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8 African Entrepreneurs Share Advice On How They Became Successful
Obado Obadoh, founder of Café Deli, Kenya. Photo: The Standard
The Dangotes, Elumelus and Thakkars are the exceptions. The vast majority of businesses built by African entrepreneurs are local. Local political patronage and connections often sustain African entrepreneurs, according to Ghanaian lawyer and entrepreneur Elikem Nutifafa Kuenyehia. Still, their efforts often turn these entrepreneurs into superstars in their communities. Some African entrepreneurs share advice here on how they became successful.
Anda Maqanda, AM Group, South Africa
“I am where I am because of a business mentor who changed the way I see things.”
– AM Group is an engineering firm that offers engineering consulting, design and construction of electrical overhead power lines, renewable energy and automation.
Ivan Mbowa, co-founder of Umati Capital, Kenya
“No matter how good a product you have, still in Africa it is your reputation that counts.”
– Umati Capital in Kenya is a non-bank financial institution providing financial services to small-scale suppliers, trading companies and industrial processors.
Mike Mlombwa, founder of Countrywide Car Hire, Malawi
“Younger people are always in a hurry to do things. They want to become billionaires in two years. I always advise business people that only time allows you to (get there).”
– Countrywide Car Hire offers car rentals and chauffeuring in major cities, airports and hotels across Malawi. Founder Mike Mlombwa recently ventured into hotel construction. He is considered one of the country’s business success stories. Mlombwa’s story began in poverty.
Obado Obadoh, founder of Café Deli, Kenya
“The secret is in paying your debts. When an investor or a bank gives you their money, just pay it back. They will trust you and help you in future. Even with suppliers, if you build a tradition of paying on time, one day when you’re in trouble they’ll be willing to wait … Do not get caught up in trying to impress people with things you can’t afford. I don’t … waste funds trying to live a life that’s not yet mine.”
– Trained as a pastry chef, Obado Obadoh learned his craft working for major Kenyan hotel chains. In 2011 he had an opportunity to buy out an existing restaurant.
Ted Boulou, founder of Somtou, Cameroon
“Our biggest mistake was perfectionism … But we realized that our main source of improvement would be customers’ reviews. We decided to go out with a minimal viable product and gather customer feedback. This made us progress a lot more quickly and efficiently.”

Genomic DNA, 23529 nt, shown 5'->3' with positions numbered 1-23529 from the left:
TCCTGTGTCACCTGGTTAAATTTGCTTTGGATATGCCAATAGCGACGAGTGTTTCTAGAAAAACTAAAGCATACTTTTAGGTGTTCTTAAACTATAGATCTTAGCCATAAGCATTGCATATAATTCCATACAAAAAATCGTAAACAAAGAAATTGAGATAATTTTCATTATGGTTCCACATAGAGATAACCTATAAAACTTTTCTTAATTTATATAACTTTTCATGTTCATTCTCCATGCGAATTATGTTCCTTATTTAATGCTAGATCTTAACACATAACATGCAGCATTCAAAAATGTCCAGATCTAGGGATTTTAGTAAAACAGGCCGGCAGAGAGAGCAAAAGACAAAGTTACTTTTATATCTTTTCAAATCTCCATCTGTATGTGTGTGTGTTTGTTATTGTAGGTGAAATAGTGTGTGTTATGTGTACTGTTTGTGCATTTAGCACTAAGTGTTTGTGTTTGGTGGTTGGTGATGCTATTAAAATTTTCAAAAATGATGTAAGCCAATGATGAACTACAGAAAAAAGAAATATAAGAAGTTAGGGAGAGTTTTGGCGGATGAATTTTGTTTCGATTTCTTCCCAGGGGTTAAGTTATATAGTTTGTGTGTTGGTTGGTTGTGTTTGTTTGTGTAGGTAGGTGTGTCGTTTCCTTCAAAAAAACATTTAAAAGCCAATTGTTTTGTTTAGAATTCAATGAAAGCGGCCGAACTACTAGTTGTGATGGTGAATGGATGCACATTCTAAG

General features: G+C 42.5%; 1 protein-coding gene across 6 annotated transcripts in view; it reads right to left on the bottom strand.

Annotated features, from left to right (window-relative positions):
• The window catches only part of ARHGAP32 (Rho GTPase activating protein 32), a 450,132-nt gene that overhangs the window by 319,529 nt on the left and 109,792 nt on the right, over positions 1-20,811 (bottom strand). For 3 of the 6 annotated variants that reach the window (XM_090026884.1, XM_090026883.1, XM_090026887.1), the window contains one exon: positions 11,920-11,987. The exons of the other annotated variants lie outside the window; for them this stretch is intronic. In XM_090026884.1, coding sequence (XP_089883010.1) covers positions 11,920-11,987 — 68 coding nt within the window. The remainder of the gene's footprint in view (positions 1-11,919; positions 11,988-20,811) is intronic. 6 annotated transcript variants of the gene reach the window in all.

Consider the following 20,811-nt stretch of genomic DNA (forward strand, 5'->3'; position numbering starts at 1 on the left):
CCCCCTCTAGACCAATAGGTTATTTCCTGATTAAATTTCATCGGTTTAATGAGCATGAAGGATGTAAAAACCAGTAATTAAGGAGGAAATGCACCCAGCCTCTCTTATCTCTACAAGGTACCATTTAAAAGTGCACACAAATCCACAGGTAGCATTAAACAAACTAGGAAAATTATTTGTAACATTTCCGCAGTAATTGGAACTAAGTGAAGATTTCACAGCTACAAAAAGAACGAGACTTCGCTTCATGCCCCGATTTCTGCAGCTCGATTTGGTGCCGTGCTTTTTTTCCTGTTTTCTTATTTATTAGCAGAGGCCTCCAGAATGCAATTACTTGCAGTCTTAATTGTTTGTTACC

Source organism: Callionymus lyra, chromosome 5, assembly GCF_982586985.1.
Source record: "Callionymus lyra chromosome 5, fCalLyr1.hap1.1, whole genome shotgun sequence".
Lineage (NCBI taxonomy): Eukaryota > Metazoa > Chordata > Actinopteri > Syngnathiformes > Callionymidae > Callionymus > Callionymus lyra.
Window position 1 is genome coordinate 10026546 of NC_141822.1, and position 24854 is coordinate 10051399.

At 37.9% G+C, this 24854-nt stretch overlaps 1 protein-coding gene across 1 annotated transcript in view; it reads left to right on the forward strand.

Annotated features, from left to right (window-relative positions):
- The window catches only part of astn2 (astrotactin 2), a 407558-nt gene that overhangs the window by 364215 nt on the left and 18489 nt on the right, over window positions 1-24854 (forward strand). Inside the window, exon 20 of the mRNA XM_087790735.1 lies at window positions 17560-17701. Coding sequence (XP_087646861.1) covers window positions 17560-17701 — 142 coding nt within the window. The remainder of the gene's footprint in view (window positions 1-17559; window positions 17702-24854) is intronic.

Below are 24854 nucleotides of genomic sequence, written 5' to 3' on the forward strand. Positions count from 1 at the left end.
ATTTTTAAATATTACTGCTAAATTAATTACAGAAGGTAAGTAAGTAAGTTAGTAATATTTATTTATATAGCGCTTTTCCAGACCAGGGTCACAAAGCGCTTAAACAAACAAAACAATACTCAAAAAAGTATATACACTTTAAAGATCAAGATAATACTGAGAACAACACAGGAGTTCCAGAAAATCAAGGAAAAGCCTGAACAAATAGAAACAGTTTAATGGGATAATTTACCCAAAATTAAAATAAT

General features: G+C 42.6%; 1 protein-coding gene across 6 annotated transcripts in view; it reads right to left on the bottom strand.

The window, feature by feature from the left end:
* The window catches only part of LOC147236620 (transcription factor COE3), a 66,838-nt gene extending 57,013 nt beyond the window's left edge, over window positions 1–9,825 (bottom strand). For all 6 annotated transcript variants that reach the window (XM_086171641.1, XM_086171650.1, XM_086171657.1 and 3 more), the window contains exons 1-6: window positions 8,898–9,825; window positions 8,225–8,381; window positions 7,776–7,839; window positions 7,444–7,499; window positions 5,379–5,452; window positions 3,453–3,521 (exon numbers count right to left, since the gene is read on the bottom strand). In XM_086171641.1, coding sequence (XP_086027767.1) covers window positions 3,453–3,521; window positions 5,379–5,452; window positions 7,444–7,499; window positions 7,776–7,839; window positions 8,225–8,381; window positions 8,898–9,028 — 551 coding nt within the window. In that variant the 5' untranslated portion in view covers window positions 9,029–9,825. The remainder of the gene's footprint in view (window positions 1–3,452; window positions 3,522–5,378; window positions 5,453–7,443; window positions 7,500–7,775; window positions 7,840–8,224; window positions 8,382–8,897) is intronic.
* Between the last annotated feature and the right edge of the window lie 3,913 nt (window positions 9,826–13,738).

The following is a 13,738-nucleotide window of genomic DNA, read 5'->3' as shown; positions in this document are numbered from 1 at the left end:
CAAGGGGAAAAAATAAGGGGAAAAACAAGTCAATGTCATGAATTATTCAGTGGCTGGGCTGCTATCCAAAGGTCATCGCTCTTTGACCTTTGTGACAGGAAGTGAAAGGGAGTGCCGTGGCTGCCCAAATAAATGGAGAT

– Somtou was launched in 2014 to address needs of informal and small-scale businesses in Africa. An intuitive software and hardware device combines a solar-powered central console with a tactile screen, barcode reader and mechanical scale, allowing the device to record the many types of transactions that occur in small shops. Somtou acts as a point of sale, inventory management system, and a customer management device. Its solar-powered feature makes it ideal for regions with unpredictable power supply.
Sharon Njavika, founder of Ajani Handmade, Kenya
“I have had to be very meticulous with my time, very disciplined, and forfeiting some things like going out with friends on a Friday night. It is challenging but it is worth it. I don’t think of my business as a side hustle. It is something I do with a lot of passion and I am working towards building a sustainable business.”
– Ajani Handmade is a Kenyan online store that sells natural water-based shea-butter moisturizer for hair and skin and an oil-based blend for sensitive skin.
Saheel Shah, co-founder of Adpack, Kenya
“Surround yourself with people that really believe in you … There will be moments when you are really down, scared or worried, and just aren’t ready for some of the challenges and the setbacks. It demands a lot of patience and courage, but that courage comes from the people around you.”
– Adpack is a Kenyan Kenyan packaging company that manufacturers gunny bags – the woven polypropylene sacks used to package cement as well as agrichemicals, fertilizers and feed for the farming sector.
Sources: How We Made It In Africa
Rohan Garg, co-founder of Belvie, Niger
“The lack of frameworks, infrastructure and information demands a lot of patience in dealing with setbacks and delays. What truly defines success in such challenging markets is the ability to recreate oneself from one failure to another.”
– Rohan Garg moved from Delhi, India, to Niger when he was 23 years old to start the mineral water-bottling company, Belvie, after noticing a gap in the market.
Sources: How We Made It In Africa.
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